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The Robots of Dawn, by Isaac Asimov
DESCRIPTION: In a remarkable eight-year period in the 1950s, science-fiction veteran Isaac Asimov cranked out nine books comprising three series that were to define so much of the entire genre in the decades following them: the "Robot" series of stories and novels, set in a period of future history in which Earth natives are facing an increasing amount of friction with the "Settler" worlds of the outer solar system; the "Empire" series set hundreds of years later, in which humanity is now scattered across the galaxy and a central bureaucracy rules it all; and the "Foundation" series set hundreds of years after that, in which this universe-wide empire collapses and is replaced by a shadowy cabal of Machiavellian historians and mind-readers, founded literally by one man who was able to "scientifically predict" all these events years before they actually happened. And then after that, Asimov spent twenty years doing a bunch of other interesting things; but then in the early '80s, he decided to revisit all three of these series and do a number of new novels for each, specifically so to shed some light on the gray patches in the timeline that transition between them, and to make it very explicit that they should all be considered one giant grand fifteen-book uber-series that lays out literally thousands of years of human history.
The new novels kicked off with a splash in 1982 with Foundation's Edge; and The Robots of Dawn came just a year after that, eventually nominated for both the Hugo and Locus awards. The series actually consists of detective stories, only set in a world thousands of years from now where robots are becoming more and more human-like by the day, and massive overcrowding on Earth has driven the locals into a series of massive underground cities, creating a schism between their agoraphobia and the fear of intimacy seen in the "Settler" societies of the outer solar system, one of many issues that are creating greater and greater conflict between these two rapidly diverging strains of the human race. Teaming a gruff human cop with a Spock-like brilliant and rational robot detective, the first two novels explore what happens to these uneasy partners while first investigating a crime on Earth (where the humanlike Settler robot, usually banned on Earth itself, is treated with contempt and fear), then while examining a murder on a Settler planet (where the few existing humans live hundreds of miles apart, mortally afraid of physical contact, and with robot staffs in the thousands who exist as their main companions and even lovers); this third novel, then, takes place on an experimental planet called Aurora that claims to have found a balance between these two extremes, where our heroes Elijah Baley and R. Daneel Olivaw investigate a case of "roboticide," or the willful murder of an artificially intelligent creature. Like all the novels in the series, the story is quickly paced and a fun but thought-provoking read; and by using a subplot concerning the competing arguments over what the future of space settlement is destined to be, plus a surprise ending that ties into all six of these '80s books Asimov put out, this plus the final Robot novel three years later help walk us very gently right into the first book of the Empire series, The Stars, Like Dust from way back in 1950. It's a triple accomplishment we should all be in awe of -- not just two masterful strings of related books that came out thirty years apart, but done in a way so that it all ties together into one massive whole -- and any completist of this series will be glad to have a copy of this inexpensive but increasingly important title from Asimov's late career.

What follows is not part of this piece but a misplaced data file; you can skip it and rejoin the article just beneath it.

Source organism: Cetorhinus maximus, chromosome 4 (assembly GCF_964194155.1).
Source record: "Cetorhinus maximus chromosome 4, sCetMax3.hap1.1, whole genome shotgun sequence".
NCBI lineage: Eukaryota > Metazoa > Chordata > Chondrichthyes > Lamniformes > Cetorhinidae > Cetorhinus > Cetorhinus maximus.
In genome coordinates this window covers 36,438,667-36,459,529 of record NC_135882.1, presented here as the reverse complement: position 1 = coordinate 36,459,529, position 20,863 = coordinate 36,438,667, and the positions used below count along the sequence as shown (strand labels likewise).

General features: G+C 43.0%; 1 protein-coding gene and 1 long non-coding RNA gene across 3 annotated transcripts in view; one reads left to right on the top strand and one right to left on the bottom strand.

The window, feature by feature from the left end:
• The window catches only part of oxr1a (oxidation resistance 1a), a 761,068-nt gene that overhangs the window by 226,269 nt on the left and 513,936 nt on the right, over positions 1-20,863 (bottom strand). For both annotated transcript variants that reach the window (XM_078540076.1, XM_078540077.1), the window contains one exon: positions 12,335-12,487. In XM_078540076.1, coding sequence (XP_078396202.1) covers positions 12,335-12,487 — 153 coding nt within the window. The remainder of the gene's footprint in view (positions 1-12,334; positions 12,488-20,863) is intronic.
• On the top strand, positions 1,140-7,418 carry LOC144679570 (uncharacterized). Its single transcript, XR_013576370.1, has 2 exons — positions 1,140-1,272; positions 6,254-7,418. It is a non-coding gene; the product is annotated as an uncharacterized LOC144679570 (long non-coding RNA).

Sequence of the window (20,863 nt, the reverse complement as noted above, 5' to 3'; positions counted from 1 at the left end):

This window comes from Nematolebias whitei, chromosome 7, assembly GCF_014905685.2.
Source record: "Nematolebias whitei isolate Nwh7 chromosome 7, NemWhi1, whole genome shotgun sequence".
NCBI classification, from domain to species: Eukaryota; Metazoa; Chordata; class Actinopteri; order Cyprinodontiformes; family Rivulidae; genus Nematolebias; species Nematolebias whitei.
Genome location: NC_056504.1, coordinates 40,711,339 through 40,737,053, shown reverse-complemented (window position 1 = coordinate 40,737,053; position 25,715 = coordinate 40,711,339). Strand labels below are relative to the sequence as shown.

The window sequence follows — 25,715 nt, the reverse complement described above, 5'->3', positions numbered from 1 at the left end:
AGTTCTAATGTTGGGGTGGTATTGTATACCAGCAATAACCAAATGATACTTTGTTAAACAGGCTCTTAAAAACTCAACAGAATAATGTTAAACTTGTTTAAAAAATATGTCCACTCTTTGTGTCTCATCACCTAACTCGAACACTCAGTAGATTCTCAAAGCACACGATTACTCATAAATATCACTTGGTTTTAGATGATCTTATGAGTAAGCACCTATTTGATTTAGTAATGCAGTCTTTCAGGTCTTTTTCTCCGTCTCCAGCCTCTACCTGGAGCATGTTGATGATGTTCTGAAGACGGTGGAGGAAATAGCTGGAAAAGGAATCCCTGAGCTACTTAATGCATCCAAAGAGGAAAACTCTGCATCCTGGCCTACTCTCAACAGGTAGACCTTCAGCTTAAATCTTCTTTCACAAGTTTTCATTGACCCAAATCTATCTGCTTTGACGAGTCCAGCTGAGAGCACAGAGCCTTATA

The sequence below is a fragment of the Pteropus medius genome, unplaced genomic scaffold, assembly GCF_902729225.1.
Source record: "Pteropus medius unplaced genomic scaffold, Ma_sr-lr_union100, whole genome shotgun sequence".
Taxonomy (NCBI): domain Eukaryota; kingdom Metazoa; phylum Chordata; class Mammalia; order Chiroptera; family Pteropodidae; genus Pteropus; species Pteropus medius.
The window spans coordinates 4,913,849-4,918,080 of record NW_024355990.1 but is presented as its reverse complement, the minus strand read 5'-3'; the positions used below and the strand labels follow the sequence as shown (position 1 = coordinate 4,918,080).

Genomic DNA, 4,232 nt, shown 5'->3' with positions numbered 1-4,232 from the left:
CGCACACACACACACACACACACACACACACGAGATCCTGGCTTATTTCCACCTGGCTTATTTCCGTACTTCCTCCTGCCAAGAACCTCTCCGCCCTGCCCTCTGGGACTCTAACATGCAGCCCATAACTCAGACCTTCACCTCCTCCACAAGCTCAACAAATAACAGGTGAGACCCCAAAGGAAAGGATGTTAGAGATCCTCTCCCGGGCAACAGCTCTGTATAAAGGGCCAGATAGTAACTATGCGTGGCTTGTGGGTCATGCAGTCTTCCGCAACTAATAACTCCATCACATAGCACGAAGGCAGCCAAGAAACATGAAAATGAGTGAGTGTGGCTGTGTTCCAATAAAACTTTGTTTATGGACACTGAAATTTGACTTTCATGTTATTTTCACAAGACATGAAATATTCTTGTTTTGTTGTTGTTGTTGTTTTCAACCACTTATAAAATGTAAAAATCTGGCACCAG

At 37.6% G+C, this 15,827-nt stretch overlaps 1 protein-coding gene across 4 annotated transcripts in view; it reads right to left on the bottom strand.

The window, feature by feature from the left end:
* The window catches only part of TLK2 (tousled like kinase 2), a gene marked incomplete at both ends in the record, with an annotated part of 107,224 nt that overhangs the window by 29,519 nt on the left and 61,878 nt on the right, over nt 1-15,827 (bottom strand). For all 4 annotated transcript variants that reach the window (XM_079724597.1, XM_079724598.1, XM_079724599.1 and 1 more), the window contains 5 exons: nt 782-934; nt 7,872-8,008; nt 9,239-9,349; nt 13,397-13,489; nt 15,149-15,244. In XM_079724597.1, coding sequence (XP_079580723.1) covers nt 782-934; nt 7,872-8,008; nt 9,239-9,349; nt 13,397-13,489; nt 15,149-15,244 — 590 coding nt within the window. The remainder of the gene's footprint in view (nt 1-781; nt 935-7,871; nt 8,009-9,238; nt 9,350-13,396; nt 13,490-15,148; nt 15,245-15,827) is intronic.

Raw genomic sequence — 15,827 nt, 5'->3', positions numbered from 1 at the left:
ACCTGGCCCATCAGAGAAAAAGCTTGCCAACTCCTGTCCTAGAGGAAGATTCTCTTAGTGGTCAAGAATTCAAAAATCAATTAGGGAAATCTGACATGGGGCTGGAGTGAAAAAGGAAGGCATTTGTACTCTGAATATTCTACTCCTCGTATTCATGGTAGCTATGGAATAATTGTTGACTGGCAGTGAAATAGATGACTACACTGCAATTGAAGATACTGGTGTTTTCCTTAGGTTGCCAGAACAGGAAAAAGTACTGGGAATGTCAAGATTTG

CONDITION: Text: Fine Minus (F-). Very similar to how it appeared new, except for light yellowing on the inside covers where the supportive thread is glued underneath. Dust jacket: Good Plus (G+). Clipped price, crinkled spine edges, half-inch tear at bottom-left front, interior spine starting to yellow.
PROVENANCE: Purchased by Jason Pettus at Buckets O' Blood bookstore in Chicago, April 2012.